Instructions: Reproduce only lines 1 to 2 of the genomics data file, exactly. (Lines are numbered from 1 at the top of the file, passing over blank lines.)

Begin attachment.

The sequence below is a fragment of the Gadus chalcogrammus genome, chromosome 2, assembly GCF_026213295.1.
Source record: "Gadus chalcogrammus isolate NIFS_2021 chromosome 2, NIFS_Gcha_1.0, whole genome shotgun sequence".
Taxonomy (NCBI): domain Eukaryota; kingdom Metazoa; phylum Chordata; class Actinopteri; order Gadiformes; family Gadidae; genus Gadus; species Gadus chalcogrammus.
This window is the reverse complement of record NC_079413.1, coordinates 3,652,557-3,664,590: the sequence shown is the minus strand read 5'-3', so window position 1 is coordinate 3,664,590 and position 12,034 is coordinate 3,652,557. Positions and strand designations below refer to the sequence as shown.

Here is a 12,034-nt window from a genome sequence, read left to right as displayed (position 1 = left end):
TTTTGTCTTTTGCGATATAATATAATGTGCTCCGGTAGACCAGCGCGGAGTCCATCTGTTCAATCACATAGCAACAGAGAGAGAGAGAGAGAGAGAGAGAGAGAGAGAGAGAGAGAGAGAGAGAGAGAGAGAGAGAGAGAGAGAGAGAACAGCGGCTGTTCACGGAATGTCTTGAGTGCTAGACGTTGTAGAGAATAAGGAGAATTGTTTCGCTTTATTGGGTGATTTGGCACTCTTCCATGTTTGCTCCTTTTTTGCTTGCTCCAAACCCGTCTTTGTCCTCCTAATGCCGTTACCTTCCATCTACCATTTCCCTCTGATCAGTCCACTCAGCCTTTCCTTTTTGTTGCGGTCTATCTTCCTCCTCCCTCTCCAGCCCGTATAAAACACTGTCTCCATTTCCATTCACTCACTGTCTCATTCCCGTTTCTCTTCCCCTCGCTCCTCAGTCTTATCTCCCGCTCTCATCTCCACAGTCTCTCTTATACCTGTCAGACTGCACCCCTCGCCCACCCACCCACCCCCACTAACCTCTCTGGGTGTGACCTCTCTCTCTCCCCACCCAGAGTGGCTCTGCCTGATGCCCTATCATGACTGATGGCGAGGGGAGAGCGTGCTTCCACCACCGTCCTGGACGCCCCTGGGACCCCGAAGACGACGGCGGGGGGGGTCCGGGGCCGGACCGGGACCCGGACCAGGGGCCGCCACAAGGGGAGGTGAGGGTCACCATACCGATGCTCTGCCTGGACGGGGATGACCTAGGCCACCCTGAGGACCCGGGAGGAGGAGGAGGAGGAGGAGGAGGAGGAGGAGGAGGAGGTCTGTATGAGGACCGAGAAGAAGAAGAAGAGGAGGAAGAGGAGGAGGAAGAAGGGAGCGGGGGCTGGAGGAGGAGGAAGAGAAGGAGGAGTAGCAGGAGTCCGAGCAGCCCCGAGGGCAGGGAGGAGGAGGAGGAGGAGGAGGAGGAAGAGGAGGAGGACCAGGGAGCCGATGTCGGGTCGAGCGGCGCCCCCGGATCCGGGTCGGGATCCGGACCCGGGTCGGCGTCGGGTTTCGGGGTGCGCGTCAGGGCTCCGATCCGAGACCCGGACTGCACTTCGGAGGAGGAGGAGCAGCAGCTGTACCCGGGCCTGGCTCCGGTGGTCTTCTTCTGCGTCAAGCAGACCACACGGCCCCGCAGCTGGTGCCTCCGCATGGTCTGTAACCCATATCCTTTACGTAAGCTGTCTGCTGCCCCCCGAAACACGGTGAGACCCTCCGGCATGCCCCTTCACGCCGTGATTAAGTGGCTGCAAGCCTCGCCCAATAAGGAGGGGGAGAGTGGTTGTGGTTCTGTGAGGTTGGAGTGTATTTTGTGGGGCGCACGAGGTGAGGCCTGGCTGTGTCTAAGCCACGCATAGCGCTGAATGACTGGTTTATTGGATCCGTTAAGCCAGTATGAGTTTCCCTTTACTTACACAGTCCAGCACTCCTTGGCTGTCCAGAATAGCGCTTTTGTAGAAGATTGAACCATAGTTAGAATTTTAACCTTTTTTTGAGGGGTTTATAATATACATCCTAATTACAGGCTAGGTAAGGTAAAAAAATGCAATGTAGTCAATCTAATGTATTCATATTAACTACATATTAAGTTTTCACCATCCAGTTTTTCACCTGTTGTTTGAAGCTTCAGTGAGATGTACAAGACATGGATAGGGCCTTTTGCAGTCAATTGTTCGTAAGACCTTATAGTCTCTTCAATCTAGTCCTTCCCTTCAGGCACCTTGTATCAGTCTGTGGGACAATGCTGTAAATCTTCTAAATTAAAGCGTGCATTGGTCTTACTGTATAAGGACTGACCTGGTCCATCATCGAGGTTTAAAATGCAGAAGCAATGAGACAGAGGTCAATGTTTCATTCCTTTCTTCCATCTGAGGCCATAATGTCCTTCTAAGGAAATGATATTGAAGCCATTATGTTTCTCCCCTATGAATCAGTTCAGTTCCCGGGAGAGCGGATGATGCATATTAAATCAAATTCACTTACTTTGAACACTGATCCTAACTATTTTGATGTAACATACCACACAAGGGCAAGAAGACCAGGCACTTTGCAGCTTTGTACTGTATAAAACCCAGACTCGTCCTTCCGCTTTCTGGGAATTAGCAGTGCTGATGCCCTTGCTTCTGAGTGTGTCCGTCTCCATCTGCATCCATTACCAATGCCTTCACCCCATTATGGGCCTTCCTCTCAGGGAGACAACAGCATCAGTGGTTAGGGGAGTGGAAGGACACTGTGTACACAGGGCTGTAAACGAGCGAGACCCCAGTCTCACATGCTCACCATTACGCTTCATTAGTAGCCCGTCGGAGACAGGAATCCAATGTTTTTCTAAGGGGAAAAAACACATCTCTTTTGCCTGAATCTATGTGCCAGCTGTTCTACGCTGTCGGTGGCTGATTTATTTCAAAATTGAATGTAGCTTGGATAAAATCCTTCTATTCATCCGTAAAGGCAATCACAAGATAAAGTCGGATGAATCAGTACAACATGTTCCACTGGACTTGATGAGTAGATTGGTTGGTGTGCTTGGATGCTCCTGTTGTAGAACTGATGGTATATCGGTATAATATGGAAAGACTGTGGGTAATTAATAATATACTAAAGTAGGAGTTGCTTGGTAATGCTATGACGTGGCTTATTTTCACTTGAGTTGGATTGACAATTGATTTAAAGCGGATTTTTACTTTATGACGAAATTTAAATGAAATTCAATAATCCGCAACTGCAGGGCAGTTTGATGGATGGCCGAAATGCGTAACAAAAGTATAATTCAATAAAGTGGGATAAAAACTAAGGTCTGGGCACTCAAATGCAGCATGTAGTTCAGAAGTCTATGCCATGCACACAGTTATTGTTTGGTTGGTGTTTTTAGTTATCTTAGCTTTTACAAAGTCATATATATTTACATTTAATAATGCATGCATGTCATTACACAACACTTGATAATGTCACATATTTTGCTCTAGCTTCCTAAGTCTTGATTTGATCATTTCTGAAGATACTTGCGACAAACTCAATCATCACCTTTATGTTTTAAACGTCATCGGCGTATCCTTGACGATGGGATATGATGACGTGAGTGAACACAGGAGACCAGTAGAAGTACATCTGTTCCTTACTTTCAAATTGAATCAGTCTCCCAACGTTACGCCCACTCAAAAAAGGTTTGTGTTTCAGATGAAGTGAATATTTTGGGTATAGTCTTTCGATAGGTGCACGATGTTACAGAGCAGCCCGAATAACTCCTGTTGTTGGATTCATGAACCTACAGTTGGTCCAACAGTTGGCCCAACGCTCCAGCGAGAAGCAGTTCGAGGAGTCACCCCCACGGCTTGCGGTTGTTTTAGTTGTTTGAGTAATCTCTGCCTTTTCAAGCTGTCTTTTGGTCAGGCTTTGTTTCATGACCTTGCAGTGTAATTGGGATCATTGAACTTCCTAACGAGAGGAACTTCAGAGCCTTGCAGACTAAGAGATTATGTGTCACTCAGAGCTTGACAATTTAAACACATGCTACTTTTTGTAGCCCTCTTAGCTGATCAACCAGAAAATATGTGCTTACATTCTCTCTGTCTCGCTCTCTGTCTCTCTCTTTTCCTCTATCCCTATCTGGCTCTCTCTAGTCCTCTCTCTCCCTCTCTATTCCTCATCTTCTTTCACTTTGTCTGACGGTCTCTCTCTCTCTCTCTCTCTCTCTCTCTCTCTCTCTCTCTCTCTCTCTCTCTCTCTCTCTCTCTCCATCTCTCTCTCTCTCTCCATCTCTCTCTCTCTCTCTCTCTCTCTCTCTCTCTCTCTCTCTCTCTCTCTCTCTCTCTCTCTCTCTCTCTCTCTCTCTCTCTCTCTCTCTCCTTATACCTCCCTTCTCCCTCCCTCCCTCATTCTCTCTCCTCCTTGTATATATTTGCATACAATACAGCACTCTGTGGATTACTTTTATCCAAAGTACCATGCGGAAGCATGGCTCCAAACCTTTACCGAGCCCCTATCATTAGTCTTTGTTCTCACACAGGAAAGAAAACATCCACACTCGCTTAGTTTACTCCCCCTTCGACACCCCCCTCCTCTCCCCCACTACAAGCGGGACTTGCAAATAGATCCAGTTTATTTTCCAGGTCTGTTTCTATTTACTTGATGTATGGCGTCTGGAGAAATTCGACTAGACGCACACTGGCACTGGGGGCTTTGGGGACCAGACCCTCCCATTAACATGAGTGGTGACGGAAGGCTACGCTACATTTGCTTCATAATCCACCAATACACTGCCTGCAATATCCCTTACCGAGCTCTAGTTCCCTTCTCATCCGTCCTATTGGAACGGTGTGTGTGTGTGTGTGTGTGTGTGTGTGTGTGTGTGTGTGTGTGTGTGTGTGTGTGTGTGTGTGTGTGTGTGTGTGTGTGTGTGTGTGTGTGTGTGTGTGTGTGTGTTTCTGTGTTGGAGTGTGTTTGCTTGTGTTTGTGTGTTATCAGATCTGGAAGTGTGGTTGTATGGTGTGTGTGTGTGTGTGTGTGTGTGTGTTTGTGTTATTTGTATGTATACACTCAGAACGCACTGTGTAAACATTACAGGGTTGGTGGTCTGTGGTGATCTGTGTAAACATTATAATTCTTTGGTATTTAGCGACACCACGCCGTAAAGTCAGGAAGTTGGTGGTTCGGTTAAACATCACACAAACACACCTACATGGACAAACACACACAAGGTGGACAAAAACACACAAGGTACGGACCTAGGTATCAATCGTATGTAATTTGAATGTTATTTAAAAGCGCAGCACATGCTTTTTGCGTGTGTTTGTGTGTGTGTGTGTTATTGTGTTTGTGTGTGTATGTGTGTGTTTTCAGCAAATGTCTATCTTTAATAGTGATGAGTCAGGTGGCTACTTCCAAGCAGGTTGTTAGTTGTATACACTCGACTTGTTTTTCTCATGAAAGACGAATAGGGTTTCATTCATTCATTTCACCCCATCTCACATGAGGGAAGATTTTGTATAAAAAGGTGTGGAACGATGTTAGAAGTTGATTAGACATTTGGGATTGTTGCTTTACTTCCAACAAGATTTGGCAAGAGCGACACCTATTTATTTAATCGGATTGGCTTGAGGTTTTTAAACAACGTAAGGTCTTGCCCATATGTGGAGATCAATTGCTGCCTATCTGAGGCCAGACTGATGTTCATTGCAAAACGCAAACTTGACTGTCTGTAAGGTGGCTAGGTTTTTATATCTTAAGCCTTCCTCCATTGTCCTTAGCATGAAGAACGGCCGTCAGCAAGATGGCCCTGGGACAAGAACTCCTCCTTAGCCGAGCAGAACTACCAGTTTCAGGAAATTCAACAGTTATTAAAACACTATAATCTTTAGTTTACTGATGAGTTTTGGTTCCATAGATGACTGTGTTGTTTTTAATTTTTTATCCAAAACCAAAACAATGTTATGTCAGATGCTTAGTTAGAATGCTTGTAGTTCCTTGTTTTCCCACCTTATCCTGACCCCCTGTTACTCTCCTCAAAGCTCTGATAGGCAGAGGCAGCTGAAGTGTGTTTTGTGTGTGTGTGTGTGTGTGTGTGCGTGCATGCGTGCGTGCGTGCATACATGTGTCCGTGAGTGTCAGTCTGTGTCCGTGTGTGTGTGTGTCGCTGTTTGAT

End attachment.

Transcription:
The sequence below is a fragment of the Gadus chalcogrammus genome, chromosome 2, assembly GCF_026213295.1.
Source record: "Gadus chalcogrammus isolate NIFS_2021 chromosome 2, NIFS_Gcha_1.0, whole genome shotgun sequence".